In his weekly column for ESPNDallas.com, the incomparable Ed Werder, who's called Minneapolis home for much of this season, talked to former Cowboys head coach Jimmy Johnson about the sad state of the Dallas Cowboys. In particular, Werder delivered some great anecdotes from a trip that Troy Aikman and Jason Garrett took to Johnson's place in the Florida Keys three years ago.
"Garrett arrived with a purpose and was thoroughly prepared, and Johnson clearly was not," writes Werder. "Garrett had several pages of questions, which he asked relentlessly. At one point, Johnson turned to Aikman, laughed and said, "I need a little break. Let's enjoy each other a little here."
"The three spent a few days discussing Garrett's role as offensive coordinator under Phillips, the Cowboys' personnel and what Garrett should be prepared to do whenever his next head coaching opportunity was presented."
Johnson told Werder, who covered those Cowboys Super Bowl teams of the 90s for the Dallas Morning News, that Garrett is already doing the right things with this team. He'd advised Garrett to start earlier in the morning with team meetings, and that's exactly what Garrett did beginning Monday. But Johnson showed some of his disgust for the current players when Werder brought up the fact that Garrett had been charged with simply trying to get them to compete each Sunday.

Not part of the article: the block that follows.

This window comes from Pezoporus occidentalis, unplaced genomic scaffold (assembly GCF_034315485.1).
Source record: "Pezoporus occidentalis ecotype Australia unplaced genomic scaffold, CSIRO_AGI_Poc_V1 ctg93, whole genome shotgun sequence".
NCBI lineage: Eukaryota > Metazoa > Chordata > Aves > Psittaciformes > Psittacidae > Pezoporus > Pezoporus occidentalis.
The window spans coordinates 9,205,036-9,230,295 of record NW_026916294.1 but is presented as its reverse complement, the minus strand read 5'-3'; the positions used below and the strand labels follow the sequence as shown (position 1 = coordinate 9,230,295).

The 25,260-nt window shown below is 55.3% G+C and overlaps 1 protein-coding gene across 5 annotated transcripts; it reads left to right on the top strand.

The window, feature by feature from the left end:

"That tells you how far they've fallen,'' Johnson said. "How deep their problems are, how low it has gotten when you have to tell millionaires to try. The last couple of weeks was embarrassing. It's embarrassing to anybody affiliated with the sport."
And I'll close with this gem from Johnson: "It was obvious to anybody who watched -- from the astute football person to a housewife -- that team had shut it down, and that's a shame. I don't think it's too far wrong when people said this was extremely talented team, and this year is wasted. It's a shame to see all that talent wasted.''
The good thing for Garrett is that Johnson's only a phone call away if he needs advice. The bad news is that he only has eight games to prove himself as a head coach.